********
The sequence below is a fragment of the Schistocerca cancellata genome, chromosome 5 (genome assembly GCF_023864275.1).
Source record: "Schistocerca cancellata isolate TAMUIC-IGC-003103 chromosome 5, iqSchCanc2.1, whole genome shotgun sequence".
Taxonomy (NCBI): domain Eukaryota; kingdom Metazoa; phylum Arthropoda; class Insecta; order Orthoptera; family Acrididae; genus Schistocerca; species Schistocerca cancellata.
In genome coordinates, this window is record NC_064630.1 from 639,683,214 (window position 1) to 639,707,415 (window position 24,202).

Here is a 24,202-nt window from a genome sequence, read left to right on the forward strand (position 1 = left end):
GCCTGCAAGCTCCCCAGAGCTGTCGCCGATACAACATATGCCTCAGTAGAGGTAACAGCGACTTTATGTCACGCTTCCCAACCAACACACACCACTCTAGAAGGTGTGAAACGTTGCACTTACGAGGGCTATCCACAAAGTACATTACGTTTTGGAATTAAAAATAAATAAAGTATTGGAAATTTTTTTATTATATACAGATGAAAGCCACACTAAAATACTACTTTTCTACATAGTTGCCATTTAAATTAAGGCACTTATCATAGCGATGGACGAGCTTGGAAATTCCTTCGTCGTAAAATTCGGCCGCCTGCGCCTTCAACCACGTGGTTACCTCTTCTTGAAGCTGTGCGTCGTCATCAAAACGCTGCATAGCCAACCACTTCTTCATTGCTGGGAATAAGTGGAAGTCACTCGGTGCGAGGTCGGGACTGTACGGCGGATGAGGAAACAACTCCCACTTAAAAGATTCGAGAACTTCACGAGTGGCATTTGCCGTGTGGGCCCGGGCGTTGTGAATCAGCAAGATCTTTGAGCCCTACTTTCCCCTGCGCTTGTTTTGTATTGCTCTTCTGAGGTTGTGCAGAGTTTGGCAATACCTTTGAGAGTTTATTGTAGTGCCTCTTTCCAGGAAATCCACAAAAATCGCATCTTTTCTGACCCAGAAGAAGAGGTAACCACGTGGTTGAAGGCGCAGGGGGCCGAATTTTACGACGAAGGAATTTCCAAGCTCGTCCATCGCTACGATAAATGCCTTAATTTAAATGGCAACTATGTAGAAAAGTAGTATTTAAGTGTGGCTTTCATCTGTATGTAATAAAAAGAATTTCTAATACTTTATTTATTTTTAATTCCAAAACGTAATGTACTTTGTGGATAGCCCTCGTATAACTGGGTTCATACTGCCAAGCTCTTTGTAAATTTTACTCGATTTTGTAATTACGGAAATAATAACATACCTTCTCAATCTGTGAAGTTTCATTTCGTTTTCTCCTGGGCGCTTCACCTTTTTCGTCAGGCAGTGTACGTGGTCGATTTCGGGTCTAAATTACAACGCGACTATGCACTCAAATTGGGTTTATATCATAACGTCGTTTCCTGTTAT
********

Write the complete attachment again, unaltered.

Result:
The sequence below is a fragment of the Schistocerca cancellata genome, chromosome 5 (genome assembly GCF_023864275.1).
Source record: "Schistocerca cancellata isolate TAMUIC-IGC-003103 chromosome 5, iqSchCanc2.1, whole genome shotgun sequence".
Taxonomy (NCBI): domain Eukaryota; kingdom Metazoa; phylum Arthropoda; class Insecta; order Orthoptera; family Acrididae; genus Schistocerca; species Schistocerca cancellata.
In genome coordinates, this window is record NC_064630.1 from 639,683,214 (window position 1) to 639,707,415 (window position 24,202).

Here is a 24,202-nt window from a genome sequence, read left to right on the forward strand (position 1 = left end):
GCCTGCAAGCTCCCCAGAGCTGTCGCCGATACAACATATGCCTCAGTAGAGGTAACAGCGACTTTATGTCACGCTTCCCAACCAACACACACCACTCTAGAAGGTGTGAAACGTTGCACTTACGAGGGCTATCCACAAAGTACATTACGTTTTGGAATTAAAAATAAATAAAGTATTGGAAATTTTTTTATTATATACAGATGAAAGCCACACTAAAATACTACTTTTCTACATAGTTGCCATTTAAATTAAGGCACTTATCATAGCGATGGACGAGCTTGGAAATTCCTTCGTCGTAAAATTCGGCCGCCTGCGCCTTCAACCACGTGGTTACCTCTTCTTGAAGCTGTGCGTCGTCATCAAAACGCTGCATAGCCAACCACTTCTTCATTGCTGGGAATAAGTGGAAGTCACTCGGTGCGAGGTCGGGACTGTACGGCGGATGAGGAAACAACTCCCACTTAAAAGATTCGAGAACTTCACGAGTGGCATTTGCCGTGTGGGCCCGGGCGTTGTGAATCAGCAAGATCTTTGAGCCCTACTTTCCCCTGCGCTTGTTTTGTATTGCTCTTCTGAGGTTGTGCAGAGTTTGGCAATACCTTTGAGAGTTTATTGTAGTGCCTCTTTCCAGGAAATCCACAAAAATCGCATCTTTTCTGACCCAGAAGAAGAGGTAACCACGTGGTTGAAGGCGCAGGGGGCCGAATTTTACGACGAAGGAATTTCCAAGCTCGTCCATCGCTACGATAAATGCCTTAATTTAAATGGCAACTATGTAGAAAAGTAGTATTTAAGTGTGGCTTTCATCTGTATGTAATAAAAAGAATTTCTAATACTTTATTTATTTTTAATTCCAAAACGTAATGTACTTTGTGGATAGCCCTCGTATAACTGGGTTCATACTGCCAAGCTCTTTGTAAATTTTACTCGATTTTGTAATTACGGAAATAATAACATACCTTCTCAATCTGTGAAGTTTCATTTCGTTTTCTCCTGGGCGCTTCACCTTTTTCGTCAGGCAGTGTACGTGGTCGATTTCGGGTCTAAATTACAACGCGACTATGCACTCAAATTGGGTTTATATCATAACGTCGTTTCCTGTTAT